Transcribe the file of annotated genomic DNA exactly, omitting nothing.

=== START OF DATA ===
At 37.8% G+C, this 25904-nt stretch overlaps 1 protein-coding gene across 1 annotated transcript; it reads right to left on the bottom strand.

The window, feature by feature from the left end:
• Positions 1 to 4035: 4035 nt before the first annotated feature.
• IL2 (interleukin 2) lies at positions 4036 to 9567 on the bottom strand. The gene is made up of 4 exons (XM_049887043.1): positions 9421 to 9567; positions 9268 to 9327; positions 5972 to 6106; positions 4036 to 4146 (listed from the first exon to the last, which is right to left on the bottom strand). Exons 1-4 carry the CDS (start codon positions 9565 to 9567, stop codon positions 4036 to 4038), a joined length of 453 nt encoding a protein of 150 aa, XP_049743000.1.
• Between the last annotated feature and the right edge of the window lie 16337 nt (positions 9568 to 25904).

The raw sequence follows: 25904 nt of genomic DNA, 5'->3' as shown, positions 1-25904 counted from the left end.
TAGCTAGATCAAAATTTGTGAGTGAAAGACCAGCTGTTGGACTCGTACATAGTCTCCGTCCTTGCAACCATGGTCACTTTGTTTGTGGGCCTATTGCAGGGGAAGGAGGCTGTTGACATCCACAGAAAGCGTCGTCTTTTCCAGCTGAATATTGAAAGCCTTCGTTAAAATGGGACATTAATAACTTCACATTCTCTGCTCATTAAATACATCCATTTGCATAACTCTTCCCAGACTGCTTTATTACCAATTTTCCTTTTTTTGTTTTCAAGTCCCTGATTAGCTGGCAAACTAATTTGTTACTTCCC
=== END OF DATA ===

At 37.8% G+C, this 25904-nt stretch overlaps 1 protein-coding gene across 1 annotated transcript; it reads right to left on the bottom strand.

The window, feature by feature from the left end:
• Positions 1 to 4035: 4035 nt before the first annotated feature.
• IL2 (interleukin 2) lies at positions 4036 to 9567 on the bottom strand. The gene is made up of 4 exons (XM_049887043.1): positions 9421 to 9567; positions 9268 to 9327; positions 5972 to 6106; positions 4036 to 4146 (listed from the first exon to the last, which is right to left on the bottom strand). Exons 1-4 carry the CDS (start codon positions 9565 to 9567, stop codon positions 4036 to 4038), a joined length of 453 nt encoding a protein of 150 aa, XP_049743000.1.
• Between the last annotated feature and the right edge of the window lie 16337 nt (positions 9568 to 25904).

The raw sequence follows: 25904 nt of genomic DNA, 5'->3' as shown, positions 1-25904 counted from the left end.
TAGCTAGATCAAAATTTGTGAGTGAAAGACCAGCTGTTGGACTCGTACATAGTCTCCGTCCTTGCAACCATGGTCACTTTGTTTGTGGGCCTATTGCAGGGGAAGGAGGCTGTTGACATCCACAGAAAGCGTCGTCTTTTCCAGCTGAATATTGAAAGCCTTCGTTAAAATGGGACATTAATAACTTCACATTCTCTGCTCATTAAATACATCCATTTGCATAACTCTTCCCAGACTGCTTTATTACCAATTTTCCTTTTTTTGTTTTCAAGTCCCTGATTAGCTGGCAAACTAATTTGTTACTTCCC